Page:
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  • Having adopted the second of these alternatives, he was cap tured at Vienna in a mean disguise (December loth, 1192) and strictly confined in the duke's castle of Dürenstein.
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  • The orgies of Adonis in the temple of Baalit (Aphrodite Byblia) are described by Lucian, De Dea Syr., cap. vi.
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  • See Peter Edvard Holm, Danmarks indre Historie under Enevaelden (Copenhagen, 1881-1886); Adolf Ditleva Jorgensen, Peter Griffenfeldt (Copenhagen, 1893); Robert Nisbet Bain, Scandinavia cap. x., xi.
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  • Martagon, candidum, chalcedonicum, Szovitzianum (or colchicum), bulbiferum, croceum, Henryi, pomponium - the "Turk's cap lily," and others, will grow in almost any good garden soil, and succeed admirably in loam of a rather heavy character, and dislike too much peat.
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  • This was done in the twenty-fifth session (cap. XVI., d.r.) when the decree was passed that at the end of the time of probation novices should either be professed or dismissed; and the words of the council are: "By these things, however, the Synod does not intend to make any innovation or prohibition, so as to hinder the religious order of Clerks of the Society of Jesus from being able to serve God and His Church, in accordance with their pious institute approved of by the Holy Apostolic See."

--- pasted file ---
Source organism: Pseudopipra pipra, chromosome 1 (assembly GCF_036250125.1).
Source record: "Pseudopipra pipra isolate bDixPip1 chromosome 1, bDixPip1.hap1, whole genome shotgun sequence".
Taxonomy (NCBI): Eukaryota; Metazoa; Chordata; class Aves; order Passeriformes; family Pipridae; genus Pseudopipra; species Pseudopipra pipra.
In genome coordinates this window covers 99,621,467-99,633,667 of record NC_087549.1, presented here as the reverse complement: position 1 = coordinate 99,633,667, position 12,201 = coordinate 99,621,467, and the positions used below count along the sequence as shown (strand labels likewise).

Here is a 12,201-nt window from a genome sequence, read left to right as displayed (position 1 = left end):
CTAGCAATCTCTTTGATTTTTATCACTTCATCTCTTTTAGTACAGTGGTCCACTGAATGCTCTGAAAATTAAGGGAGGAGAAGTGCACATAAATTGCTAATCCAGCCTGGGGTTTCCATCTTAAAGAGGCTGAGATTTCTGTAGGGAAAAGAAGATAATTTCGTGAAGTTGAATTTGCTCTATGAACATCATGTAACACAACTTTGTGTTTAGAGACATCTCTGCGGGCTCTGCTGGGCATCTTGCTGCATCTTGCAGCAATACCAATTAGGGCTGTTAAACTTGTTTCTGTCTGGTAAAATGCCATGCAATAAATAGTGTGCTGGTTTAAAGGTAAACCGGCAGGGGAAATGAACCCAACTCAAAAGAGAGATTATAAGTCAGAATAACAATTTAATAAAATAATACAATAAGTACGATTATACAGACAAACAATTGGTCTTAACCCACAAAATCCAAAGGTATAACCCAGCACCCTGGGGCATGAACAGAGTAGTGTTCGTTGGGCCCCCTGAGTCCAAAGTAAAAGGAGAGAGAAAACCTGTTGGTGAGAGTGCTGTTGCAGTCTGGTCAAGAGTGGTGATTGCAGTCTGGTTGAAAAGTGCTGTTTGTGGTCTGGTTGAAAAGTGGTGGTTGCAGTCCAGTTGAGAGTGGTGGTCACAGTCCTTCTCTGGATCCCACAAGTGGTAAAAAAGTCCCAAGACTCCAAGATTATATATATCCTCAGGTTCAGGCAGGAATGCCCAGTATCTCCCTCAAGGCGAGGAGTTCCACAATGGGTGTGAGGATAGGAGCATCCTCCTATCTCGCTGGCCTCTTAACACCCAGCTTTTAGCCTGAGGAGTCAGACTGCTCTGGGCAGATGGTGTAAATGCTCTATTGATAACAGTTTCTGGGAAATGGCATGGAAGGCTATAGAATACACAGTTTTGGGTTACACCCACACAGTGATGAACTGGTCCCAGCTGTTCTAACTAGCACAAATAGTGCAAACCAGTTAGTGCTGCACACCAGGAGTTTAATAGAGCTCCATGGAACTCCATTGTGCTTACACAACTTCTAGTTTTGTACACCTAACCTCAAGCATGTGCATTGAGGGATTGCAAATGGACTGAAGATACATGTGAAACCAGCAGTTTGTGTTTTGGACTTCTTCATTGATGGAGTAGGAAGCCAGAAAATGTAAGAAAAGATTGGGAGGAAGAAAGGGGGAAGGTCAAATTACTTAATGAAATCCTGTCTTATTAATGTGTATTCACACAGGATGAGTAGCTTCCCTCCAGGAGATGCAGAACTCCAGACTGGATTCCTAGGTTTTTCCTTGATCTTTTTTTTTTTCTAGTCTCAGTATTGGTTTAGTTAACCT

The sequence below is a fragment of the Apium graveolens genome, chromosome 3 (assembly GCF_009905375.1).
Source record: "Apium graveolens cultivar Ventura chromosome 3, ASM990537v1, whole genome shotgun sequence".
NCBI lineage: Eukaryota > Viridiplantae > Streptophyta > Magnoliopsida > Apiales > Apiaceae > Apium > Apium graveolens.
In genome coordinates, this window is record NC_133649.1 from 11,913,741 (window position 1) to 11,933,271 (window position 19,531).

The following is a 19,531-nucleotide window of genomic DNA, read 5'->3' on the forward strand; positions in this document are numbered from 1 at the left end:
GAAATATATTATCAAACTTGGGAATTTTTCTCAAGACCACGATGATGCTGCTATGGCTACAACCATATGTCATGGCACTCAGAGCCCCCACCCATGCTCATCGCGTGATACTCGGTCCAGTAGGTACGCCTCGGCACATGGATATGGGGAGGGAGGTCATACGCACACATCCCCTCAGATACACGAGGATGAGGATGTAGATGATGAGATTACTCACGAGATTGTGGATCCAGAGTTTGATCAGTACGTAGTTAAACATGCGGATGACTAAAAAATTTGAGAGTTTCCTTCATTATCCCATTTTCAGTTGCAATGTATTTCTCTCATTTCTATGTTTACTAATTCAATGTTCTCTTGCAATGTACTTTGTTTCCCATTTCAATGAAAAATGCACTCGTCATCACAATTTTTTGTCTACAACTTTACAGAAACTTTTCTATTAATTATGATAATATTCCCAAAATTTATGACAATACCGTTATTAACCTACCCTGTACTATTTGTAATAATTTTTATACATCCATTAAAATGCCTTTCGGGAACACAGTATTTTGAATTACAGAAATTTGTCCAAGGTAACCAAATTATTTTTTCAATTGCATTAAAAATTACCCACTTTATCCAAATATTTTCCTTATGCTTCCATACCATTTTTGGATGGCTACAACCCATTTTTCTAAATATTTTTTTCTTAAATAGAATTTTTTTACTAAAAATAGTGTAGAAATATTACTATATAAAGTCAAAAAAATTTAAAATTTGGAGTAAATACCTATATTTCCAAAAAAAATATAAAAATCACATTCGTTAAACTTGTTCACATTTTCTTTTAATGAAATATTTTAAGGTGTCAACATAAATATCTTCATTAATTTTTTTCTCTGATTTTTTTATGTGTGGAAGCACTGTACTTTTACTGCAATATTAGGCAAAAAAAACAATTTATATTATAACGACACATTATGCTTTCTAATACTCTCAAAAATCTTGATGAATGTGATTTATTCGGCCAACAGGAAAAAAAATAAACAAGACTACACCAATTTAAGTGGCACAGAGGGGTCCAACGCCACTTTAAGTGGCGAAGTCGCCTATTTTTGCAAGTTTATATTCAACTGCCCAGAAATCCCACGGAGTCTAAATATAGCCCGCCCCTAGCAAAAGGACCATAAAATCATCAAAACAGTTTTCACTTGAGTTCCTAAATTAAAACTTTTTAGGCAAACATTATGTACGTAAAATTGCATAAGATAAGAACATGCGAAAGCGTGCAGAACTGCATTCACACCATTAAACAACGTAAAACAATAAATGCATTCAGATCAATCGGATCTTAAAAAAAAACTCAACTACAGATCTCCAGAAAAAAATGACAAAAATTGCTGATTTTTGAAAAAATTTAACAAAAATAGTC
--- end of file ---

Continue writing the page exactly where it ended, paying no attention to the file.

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  • Cardinal Jacques de Vitry, bishop of Acon in Palestine, in his History (cap. 89), written about the year 1218, speaks of the magnetic needle as "most necessary for such as sail the sea"; 1 and another French crusader, his contemporary, Vincent de Beauvais, states that the adamant (lodestone) is found in Arabia, and mentions a method of using a needle magnetized by it which is similar to that described by Kibdjaki.
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  • He concealed them under a Phrygian cap; but the secret was discovered by his barber, who, being unable to keep it, dug a hole in the ground and whispered into it "Midas has the ears of an ass."
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  • (See further Scandi Navian Civilization.) The first historical notice relating to Sweden is contained in Tacitus, Germania, cap. 44.
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  • The second obliged him to abide, not by the decision of all the estates together, as heretofore, but by that of the majority only, with the view of enabling the actually dominant lower estates (in which was a large Cap majority) to rule without, and even in spite of, the nobility.